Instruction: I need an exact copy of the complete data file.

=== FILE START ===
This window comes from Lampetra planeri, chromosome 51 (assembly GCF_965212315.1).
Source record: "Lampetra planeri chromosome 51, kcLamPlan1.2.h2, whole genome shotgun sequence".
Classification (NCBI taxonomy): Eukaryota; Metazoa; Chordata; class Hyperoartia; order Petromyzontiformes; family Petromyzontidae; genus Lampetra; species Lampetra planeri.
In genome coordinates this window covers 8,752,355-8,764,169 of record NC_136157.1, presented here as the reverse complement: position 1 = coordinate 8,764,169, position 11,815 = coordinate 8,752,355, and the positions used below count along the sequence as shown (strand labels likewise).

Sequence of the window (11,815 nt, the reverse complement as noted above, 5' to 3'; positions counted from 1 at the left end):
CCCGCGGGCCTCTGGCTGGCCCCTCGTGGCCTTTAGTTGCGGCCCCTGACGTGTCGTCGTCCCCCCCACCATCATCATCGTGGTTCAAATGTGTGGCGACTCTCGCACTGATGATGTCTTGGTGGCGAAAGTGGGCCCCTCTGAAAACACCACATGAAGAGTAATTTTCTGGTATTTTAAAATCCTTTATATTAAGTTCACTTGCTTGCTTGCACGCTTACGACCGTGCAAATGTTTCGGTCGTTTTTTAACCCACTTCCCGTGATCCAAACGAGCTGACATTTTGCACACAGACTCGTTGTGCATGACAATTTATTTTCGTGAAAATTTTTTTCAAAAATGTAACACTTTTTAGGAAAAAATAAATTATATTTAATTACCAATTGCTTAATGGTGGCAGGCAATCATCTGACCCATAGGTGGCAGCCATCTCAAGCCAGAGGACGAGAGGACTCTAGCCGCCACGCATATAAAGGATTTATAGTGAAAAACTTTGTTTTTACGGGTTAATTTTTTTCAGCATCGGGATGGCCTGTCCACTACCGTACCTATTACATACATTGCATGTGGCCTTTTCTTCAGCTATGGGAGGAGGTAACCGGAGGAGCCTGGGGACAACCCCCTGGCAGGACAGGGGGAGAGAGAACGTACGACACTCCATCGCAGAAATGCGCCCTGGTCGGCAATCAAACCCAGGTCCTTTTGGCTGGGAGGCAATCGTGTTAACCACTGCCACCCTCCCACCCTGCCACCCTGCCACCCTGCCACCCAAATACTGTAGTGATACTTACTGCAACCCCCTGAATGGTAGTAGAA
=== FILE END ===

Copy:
This window comes from Lampetra planeri, chromosome 51 (assembly GCF_965212315.1).
Source record: "Lampetra planeri chromosome 51, kcLamPlan1.2.h2, whole genome shotgun sequence".
Classification (NCBI taxonomy): Eukaryota; Metazoa; Chordata; class Hyperoartia; order Petromyzontiformes; family Petromyzontidae; genus Lampetra; species Lampetra planeri.
In genome coordinates this window covers 8,752,355-8,764,169 of record NC_136157.1, presented here as the reverse complement: position 1 = coordinate 8,764,169, position 11,815 = coordinate 8,752,355, and the positions used below count along the sequence as shown (strand labels likewise).

Sequence of the window (11,815 nt, the reverse complement as noted above, 5' to 3'; positions counted from 1 at the left end):
CCCGCGGGCCTCTGGCTGGCCCCTCGTGGCCTTTAGTTGCGGCCCCTGACGTGTCGTCGTCCCCCCCACCATCATCATCGTGGTTCAAATGTGTGGCGACTCTCGCACTGATGATGTCTTGGTGGCGAAAGTGGGCCCCTCTGAAAACACCACATGAAGAGTAATTTTCTGGTATTTTAAAATCCTTTATATTAAGTTCACTTGCTTGCTTGCACGCTTACGACCGTGCAAATGTTTCGGTCGTTTTTTAACCCACTTCCCGTGATCCAAACGAGCTGACATTTTGCACACAGACTCGTTGTGCATGACAATTTATTTTCGTGAAAATTTTTTTCAAAAATGTAACACTTTTTAGGAAAAAATAAATTATATTTAATTACCAATTGCTTAATGGTGGCAGGCAATCATCTGACCCATAGGTGGCAGCCATCTCAAGCCAGAGGACGAGAGGACTCTAGCCGCCACGCATATAAAGGATTTATAGTGAAAAACTTTGTTTTTACGGGTTAATTTTTTTCAGCATCGGGATGGCCTGTCCACTACCGTACCTATTACATACATTGCATGTGGCCTTTTCTTCAGCTATGGGAGGAGGTAACCGGAGGAGCCTGGGGACAACCCCCTGGCAGGACAGGGGGAGAGAGAACGTACGACACTCCATCGCAGAAATGCGCCCTGGTCGGCAATCAAACCCAGGTCCTTTTGGCTGGGAGGCAATCGTGTTAACCACTGCCACCCTCCCACCCTGCCACCCTGCCACCCTGCCACCCAAATACTGTAGTGATACTTACTGCAACCCCCTGAATGGTAGTAGAA